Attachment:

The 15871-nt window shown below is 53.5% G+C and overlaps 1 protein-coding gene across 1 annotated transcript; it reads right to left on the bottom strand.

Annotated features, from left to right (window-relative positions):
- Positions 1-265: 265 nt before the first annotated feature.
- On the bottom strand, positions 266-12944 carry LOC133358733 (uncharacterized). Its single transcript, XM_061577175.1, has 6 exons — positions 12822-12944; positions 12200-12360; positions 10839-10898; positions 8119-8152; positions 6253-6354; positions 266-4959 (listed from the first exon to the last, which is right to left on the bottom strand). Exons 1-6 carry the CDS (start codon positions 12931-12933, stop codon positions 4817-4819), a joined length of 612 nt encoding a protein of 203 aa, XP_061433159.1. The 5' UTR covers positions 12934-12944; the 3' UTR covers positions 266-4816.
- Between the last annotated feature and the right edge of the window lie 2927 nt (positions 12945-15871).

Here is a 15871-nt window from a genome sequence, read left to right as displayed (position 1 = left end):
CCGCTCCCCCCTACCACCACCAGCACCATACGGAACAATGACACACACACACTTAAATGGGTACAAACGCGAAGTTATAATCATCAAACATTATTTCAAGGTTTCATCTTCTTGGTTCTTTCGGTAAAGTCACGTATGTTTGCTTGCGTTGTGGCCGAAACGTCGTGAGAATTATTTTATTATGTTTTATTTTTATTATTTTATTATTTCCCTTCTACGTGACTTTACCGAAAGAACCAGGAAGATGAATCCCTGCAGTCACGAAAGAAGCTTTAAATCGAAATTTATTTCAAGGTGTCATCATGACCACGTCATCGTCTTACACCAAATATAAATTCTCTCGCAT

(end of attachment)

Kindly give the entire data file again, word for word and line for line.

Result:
The 15871-nt window shown below is 53.5% G+C and overlaps 1 protein-coding gene across 1 annotated transcript; it reads right to left on the bottom strand.

Annotated features, from left to right (window-relative positions):
- Positions 1-265: 265 nt before the first annotated feature.
- On the bottom strand, positions 266-12944 carry LOC133358733 (uncharacterized). Its single transcript, XM_061577175.1, has 6 exons — positions 12822-12944; positions 12200-12360; positions 10839-10898; positions 8119-8152; positions 6253-6354; positions 266-4959 (listed from the first exon to the last, which is right to left on the bottom strand). Exons 1-6 carry the CDS (start codon positions 12931-12933, stop codon positions 4817-4819), a joined length of 612 nt encoding a protein of 203 aa, XP_061433159.1. The 5' UTR covers positions 12934-12944; the 3' UTR covers positions 266-4816.
- Between the last annotated feature and the right edge of the window lie 2927 nt (positions 12945-15871).

Here is a 15871-nt window from a genome sequence, read left to right as displayed (position 1 = left end):
CCGCTCCCCCCTACCACCACCAGCACCATACGGAACAATGACACACACACACTTAAATGGGTACAAACGCGAAGTTATAATCATCAAACATTATTTCAAGGTTTCATCTTCTTGGTTCTTTCGGTAAAGTCACGTATGTTTGCTTGCGTTGTGGCCGAAACGTCGTGAGAATTATTTTATTATGTTTTATTTTTATTATTTTATTATTTCCCTTCTACGTGACTTTACCGAAAGAACCAGGAAGATGAATCCCTGCAGTCACGAAAGAAGCTTTAAATCGAAATTTATTTCAAGGTGTCATCATGACCACGTCATCGTCTTACACCAAATATAAATTCTCTCGCAT